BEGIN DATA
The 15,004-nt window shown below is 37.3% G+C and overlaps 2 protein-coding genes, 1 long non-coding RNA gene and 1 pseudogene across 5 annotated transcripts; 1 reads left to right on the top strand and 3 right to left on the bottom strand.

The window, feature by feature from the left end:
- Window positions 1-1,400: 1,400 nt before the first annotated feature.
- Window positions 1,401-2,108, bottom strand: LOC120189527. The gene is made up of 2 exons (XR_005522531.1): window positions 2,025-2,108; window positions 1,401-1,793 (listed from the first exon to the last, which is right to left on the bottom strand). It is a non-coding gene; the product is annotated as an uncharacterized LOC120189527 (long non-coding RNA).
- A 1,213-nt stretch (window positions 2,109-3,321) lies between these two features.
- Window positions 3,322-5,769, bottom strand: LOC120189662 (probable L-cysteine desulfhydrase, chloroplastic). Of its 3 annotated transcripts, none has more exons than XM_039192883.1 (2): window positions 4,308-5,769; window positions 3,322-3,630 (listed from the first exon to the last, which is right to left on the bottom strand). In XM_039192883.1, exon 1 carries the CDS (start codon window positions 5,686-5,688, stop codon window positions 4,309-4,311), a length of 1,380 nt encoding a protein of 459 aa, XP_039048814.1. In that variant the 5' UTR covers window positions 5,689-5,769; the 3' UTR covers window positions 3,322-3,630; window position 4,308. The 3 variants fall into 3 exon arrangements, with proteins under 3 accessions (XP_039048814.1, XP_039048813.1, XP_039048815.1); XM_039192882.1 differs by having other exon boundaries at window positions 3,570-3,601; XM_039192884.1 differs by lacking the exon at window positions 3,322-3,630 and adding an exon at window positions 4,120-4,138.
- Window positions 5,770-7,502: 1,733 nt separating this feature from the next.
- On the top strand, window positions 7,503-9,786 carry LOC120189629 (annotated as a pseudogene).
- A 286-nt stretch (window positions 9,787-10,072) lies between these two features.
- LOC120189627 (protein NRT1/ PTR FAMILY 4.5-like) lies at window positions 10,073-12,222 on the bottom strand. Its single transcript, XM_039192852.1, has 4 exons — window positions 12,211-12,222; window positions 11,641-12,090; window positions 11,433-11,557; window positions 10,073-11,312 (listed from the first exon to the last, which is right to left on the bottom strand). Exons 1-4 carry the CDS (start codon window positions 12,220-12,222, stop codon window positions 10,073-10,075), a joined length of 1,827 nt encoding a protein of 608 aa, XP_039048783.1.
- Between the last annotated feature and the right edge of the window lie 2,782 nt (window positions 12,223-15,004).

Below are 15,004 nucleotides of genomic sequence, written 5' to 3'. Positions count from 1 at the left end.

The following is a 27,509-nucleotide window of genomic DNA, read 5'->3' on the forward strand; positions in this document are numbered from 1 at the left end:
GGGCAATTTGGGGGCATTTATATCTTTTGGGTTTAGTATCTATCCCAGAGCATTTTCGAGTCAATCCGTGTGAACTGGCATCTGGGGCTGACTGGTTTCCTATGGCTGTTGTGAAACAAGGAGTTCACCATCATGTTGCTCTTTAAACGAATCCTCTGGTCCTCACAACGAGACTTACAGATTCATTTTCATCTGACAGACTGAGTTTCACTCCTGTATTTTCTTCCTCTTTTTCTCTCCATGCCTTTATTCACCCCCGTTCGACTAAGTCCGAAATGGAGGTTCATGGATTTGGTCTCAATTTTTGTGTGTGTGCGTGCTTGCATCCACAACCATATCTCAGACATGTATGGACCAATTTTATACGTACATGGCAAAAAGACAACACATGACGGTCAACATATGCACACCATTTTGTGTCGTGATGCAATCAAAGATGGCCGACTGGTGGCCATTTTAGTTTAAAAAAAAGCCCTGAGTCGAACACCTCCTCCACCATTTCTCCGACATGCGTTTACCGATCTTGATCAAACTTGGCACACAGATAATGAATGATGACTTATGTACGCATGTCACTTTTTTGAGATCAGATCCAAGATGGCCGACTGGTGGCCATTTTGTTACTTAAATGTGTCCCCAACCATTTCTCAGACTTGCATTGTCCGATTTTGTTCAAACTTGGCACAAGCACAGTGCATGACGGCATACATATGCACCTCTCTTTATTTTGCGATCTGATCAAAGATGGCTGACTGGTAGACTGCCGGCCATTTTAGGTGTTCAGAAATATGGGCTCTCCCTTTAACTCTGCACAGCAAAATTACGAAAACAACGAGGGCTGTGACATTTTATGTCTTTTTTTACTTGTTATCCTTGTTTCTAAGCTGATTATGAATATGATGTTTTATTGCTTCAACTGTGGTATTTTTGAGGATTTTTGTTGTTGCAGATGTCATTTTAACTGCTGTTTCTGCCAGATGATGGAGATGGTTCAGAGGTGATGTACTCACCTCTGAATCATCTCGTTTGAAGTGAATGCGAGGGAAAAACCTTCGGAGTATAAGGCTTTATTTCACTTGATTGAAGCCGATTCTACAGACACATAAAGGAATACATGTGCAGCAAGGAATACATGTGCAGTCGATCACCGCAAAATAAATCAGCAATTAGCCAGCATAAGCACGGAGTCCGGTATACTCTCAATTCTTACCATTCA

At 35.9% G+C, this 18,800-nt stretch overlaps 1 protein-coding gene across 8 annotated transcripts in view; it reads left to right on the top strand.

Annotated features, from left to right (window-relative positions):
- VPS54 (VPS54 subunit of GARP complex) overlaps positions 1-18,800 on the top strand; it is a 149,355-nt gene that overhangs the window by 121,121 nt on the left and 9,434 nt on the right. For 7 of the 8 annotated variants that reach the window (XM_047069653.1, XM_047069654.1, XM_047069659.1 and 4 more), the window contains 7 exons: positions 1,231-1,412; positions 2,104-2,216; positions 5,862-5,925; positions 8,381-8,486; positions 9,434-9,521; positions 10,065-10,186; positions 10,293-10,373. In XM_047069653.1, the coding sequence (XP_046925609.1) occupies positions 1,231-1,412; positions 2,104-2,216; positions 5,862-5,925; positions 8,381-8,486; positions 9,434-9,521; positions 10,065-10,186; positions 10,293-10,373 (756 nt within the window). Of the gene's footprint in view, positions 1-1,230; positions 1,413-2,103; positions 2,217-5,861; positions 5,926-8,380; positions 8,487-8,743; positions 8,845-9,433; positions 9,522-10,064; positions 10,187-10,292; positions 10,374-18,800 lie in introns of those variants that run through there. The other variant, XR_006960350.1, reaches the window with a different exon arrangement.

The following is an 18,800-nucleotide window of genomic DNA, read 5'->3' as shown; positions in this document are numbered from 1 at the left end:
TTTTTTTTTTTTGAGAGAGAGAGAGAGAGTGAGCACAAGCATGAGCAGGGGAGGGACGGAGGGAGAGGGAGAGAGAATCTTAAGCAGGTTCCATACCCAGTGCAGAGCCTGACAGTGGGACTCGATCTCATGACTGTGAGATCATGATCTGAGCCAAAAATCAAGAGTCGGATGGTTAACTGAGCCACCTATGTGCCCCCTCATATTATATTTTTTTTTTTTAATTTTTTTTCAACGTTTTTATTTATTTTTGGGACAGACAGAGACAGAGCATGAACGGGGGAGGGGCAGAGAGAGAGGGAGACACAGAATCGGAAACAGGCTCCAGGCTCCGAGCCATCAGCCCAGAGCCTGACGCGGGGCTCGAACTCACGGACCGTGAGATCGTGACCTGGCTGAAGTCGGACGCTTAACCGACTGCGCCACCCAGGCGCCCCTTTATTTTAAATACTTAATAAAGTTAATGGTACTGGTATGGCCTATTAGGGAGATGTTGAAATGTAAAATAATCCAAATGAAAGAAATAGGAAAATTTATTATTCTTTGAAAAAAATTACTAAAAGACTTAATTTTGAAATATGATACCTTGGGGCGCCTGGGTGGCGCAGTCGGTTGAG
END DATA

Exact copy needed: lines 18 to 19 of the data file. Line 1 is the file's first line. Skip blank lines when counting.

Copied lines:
The following is an 18,800-nucleotide window of genomic DNA, read 5'->3' as shown; positions in this document are numbered from 1 at the left end:
TTTTTTTTTTTTGAGAGAGAGAGAGAGAGTGAGCACAAGCATGAGCAGGGGAGGGACGGAGGGAGAGGGAGAGAGAATCTTAAGCAGGTTCCATACCCAGTGCAGAGCCTGACAGTGGGACTCGATCTCATGACTGTGAGATCATGATCTGAGCCAAAAATCAAGAGTCGGATGGTTAACTGAGCCACCTATGTGCCCCCTCATATTATATTTTTTTTTTTTAATTTTTTTTCAACGTTTTTATTTATTTTTGGGACAGACAGAGACAGAGCATGAACGGGGGAGGGGCAGAGAGAGAGGGAGACACAGAATCGGAAACAGGCTCCAGGCTCCGAGCCATCAGCCCAGAGCCTGACGCGGGGCTCGAACTCACGGACCGTGAGATCGTGACCTGGCTGAAGTCGGACGCTTAACCGACTGCGCCACCCAGGCGCCCCTTTATTTTAAATACTTAATAAAGTTAATGGTACTGGTATGGCCTATTAGGGAGATGTTGAAATGTAAAATAATCCAAATGAAAGAAATAGGAAAATTTATTATTCTTTGAAAAAAATTACTAAAAGACTTAATTTTGAAATATGATACCTTGGGGCGCCTGGGTGGCGCAGTCGGTTGAG